• £3.99

Publisher Description

It would be nearly impossible for someone to pack more action into 32 years than Bruce Lee, whose name remains practically synonymous with martial arts excellence and kung-fu movies. He was undoubtedly the forerunner to martial arts stars who came in his wake, including Chuck Norris and Jackie Chan, a feat made all the more impressive by the fact that he grew up as a sickly child. His upbringing was simultaneously one of great privilege and hardship, which had a huge impact on his career down the road; even when he began to fill out his skinny frame, trouble on the streets created a whirlwind set of circumstances that all but required Lee to move to America before he was 20.

Despite being the most famous star of the genre and the man who almost singlehandedly popularized martial arts in the West, the films that helped make Lee a global icon were not even made in the United States but were instead shot and produced in Hong Kong, after which they received large-scale international distribution. Furthermore, for all of his fame, none of Bruce Lee's movies are commonly regarded as masterpieces, and they have always been viewed more as popular entertainment than as significant artistic achievements. Some might be able to name the short list of movies in which he starred and may know that Enter the Dragon (1973) is his most iconic picture, but his movies were never among those considered for Academy Award nominations.

Nonetheless, Bruce Lee has not been neglected by serious scholars of cinema, a fact that attests to the cultural significance of his films and his own star image. That Lee was able to become an international icon is all the more remarkable in light of the fact that he died suddenly and unexpectedly before the age of 33, leaving many to reasonably argue that he had yet to even reach the pinnacle of his career. As it was, the list of accomplishments speaks to his relentless work schedule and unparalleled drive.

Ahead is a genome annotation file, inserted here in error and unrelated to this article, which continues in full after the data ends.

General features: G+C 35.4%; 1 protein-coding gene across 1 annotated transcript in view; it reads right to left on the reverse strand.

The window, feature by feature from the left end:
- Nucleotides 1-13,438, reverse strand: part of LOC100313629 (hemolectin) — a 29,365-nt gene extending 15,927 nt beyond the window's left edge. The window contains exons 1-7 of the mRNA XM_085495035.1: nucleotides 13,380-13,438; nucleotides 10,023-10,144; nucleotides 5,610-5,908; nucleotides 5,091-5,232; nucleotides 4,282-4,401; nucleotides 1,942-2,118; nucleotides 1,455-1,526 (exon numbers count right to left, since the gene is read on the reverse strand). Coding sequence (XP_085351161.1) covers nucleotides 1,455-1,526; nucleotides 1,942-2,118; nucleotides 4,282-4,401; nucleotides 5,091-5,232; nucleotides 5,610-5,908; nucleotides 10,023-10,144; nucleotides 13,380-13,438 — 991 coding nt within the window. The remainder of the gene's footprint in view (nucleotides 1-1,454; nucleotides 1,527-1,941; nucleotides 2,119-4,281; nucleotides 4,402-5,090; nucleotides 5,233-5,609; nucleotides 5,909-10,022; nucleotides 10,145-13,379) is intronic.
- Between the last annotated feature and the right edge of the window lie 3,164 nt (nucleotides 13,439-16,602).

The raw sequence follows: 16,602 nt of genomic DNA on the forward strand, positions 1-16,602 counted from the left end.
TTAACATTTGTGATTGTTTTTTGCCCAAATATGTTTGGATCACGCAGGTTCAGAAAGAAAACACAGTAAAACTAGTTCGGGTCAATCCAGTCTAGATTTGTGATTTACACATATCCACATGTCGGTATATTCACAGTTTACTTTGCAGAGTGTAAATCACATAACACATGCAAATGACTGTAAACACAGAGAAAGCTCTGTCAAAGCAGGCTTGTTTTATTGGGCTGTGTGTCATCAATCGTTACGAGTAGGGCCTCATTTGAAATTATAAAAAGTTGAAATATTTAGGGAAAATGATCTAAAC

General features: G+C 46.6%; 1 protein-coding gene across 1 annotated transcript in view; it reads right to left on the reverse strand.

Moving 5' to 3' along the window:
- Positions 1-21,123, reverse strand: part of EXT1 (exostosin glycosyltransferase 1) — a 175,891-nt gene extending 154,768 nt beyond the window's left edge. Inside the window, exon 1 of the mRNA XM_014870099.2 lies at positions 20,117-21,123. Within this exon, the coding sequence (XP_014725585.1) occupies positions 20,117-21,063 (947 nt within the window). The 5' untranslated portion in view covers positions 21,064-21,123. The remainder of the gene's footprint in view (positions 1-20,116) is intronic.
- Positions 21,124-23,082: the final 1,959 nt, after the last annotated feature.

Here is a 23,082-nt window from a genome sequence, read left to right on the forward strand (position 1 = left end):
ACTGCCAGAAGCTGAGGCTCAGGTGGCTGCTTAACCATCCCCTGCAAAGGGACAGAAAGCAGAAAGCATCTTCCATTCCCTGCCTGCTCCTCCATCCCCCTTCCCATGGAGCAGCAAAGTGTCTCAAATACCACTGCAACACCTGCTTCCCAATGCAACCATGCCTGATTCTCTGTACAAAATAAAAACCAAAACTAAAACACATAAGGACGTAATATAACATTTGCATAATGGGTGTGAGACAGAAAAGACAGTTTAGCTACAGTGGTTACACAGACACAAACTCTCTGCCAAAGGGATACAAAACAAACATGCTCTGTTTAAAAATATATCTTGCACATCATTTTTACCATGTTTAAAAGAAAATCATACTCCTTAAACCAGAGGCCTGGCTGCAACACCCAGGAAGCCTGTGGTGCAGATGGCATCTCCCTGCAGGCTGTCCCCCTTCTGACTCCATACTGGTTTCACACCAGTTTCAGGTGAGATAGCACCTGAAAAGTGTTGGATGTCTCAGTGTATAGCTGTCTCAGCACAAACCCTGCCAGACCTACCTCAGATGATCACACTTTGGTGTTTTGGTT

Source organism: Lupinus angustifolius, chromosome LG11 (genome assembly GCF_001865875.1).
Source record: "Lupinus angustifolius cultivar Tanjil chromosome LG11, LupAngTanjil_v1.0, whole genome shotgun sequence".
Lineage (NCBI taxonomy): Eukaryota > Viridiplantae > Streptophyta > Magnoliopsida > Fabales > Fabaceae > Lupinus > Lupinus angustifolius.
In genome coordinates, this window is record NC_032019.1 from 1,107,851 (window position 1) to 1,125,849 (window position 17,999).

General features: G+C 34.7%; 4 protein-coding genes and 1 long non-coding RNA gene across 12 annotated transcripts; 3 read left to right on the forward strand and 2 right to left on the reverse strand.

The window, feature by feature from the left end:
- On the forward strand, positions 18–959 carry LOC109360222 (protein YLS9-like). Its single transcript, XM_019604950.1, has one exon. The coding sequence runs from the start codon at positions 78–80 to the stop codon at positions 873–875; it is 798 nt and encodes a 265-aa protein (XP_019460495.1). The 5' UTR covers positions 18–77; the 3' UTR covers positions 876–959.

Bruce Lee was arguably the greatest martial artist who ever lived, but he's also remembered today for being spiritual and philosophical. In addition to writing at length about those topics, Lee considered those elements essential to his physical fitness and training. In reference to a form of martial arts that came to bear his name, he explained, "Too much time is given to the development of skill and too little to the development of the individual for participation...[Jeet Kune Do] ultimately is not a matter of petty techniques but of highly developed spirituality and physique."

Cliff Truesdell
hr min
30 April
Charles River Editors

Listeners Also Bought